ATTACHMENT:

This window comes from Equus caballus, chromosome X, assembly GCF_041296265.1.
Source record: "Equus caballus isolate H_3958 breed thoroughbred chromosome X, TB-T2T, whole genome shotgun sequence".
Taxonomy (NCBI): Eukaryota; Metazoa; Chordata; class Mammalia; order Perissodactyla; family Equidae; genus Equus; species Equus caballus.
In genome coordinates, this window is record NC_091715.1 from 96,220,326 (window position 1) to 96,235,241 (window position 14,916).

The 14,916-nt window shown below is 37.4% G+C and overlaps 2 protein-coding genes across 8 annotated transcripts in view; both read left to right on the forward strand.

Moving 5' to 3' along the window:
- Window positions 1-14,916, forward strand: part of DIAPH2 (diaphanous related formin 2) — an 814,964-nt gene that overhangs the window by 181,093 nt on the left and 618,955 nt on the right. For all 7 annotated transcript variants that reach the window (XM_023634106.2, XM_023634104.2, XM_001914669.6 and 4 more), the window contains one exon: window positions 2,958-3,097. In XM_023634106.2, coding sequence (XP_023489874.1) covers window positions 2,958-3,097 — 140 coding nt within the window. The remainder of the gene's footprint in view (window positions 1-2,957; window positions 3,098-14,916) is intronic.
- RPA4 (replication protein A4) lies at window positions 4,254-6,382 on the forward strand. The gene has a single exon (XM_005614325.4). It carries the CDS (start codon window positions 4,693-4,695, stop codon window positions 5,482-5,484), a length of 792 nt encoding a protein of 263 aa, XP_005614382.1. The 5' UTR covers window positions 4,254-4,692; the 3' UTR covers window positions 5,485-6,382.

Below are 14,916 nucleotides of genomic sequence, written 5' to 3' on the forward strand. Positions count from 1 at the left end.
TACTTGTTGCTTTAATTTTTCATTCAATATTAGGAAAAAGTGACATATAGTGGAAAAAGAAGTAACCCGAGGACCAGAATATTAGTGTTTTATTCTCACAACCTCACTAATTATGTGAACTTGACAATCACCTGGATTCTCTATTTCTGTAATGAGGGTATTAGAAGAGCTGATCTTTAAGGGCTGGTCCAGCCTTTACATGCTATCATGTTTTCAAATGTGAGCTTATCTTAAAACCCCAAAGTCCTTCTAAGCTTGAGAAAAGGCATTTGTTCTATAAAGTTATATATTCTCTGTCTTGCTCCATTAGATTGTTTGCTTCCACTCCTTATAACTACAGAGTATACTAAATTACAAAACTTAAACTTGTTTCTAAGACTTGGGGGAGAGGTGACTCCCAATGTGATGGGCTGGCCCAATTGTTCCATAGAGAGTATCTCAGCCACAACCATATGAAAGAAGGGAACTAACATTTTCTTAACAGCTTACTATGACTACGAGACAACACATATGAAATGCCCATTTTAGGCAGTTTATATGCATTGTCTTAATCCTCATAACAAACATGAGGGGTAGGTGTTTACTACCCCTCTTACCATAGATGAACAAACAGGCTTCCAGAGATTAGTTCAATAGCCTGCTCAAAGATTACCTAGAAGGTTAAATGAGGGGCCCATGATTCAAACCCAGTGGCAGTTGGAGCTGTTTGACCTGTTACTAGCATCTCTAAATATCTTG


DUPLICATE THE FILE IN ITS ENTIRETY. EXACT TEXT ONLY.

This window comes from Equus caballus, chromosome X, assembly GCF_041296265.1.
Source record: "Equus caballus isolate H_3958 breed thoroughbred chromosome X, TB-T2T, whole genome shotgun sequence".
Taxonomy (NCBI): Eukaryota; Metazoa; Chordata; class Mammalia; order Perissodactyla; family Equidae; genus Equus; species Equus caballus.
In genome coordinates, this window is record NC_091715.1 from 96,220,326 (window position 1) to 96,235,241 (window position 14,916).

The 14,916-nt window shown below is 37.4% G+C and overlaps 2 protein-coding genes across 8 annotated transcripts in view; both read left to right on the forward strand.

Moving 5' to 3' along the window:
- Window positions 1-14,916, forward strand: part of DIAPH2 (diaphanous related formin 2) — an 814,964-nt gene that overhangs the window by 181,093 nt on the left and 618,955 nt on the right. For all 7 annotated transcript variants that reach the window (XM_023634106.2, XM_023634104.2, XM_001914669.6 and 4 more), the window contains one exon: window positions 2,958-3,097. In XM_023634106.2, coding sequence (XP_023489874.1) covers window positions 2,958-3,097 — 140 coding nt within the window. The remainder of the gene's footprint in view (window positions 1-2,957; window positions 3,098-14,916) is intronic.
- RPA4 (replication protein A4) lies at window positions 4,254-6,382 on the forward strand. The gene has a single exon (XM_005614325.4). It carries the CDS (start codon window positions 4,693-4,695, stop codon window positions 5,482-5,484), a length of 792 nt encoding a protein of 263 aa, XP_005614382.1. The 5' UTR covers window positions 4,254-4,692; the 3' UTR covers window positions 5,485-6,382.

Below are 14,916 nucleotides of genomic sequence, written 5' to 3' on the forward strand. Positions count from 1 at the left end.
TACTTGTTGCTTTAATTTTTCATTCAATATTAGGAAAAAGTGACATATAGTGGAAAAAGAAGTAACCCGAGGACCAGAATATTAGTGTTTTATTCTCACAACCTCACTAATTATGTGAACTTGACAATCACCTGGATTCTCTATTTCTGTAATGAGGGTATTAGAAGAGCTGATCTTTAAGGGCTGGTCCAGCCTTTACATGCTATCATGTTTTCAAATGTGAGCTTATCTTAAAACCCCAAAGTCCTTCTAAGCTTGAGAAAAGGCATTTGTTCTATAAAGTTATATATTCTCTGTCTTGCTCCATTAGATTGTTTGCTTCCACTCCTTATAACTACAGAGTATACTAAATTACAAAACTTAAACTTGTTTCTAAGACTTGGGGGAGAGGTGACTCCCAATGTGATGGGCTGGCCCAATTGTTCCATAGAGAGTATCTCAGCCACAACCATATGAAAGAAGGGAACTAACATTTTCTTAACAGCTTACTATGACTACGAGACAACACATATGAAATGCCCATTTTAGGCAGTTTATATGCATTGTCTTAATCCTCATAACAAACATGAGGGGTAGGTGTTTACTACCCCTCTTACCATAGATGAACAAACAGGCTTCCAGAGATTAGTTCAATAGCCTGCTCAAAGATTACCTAGAAGGTTAAATGAGGGGCCCATGATTCAAACCCAGTGGCAGTTGGAGCTGTTTGACCTGTTACTAGCATCTCTAAATATCTTG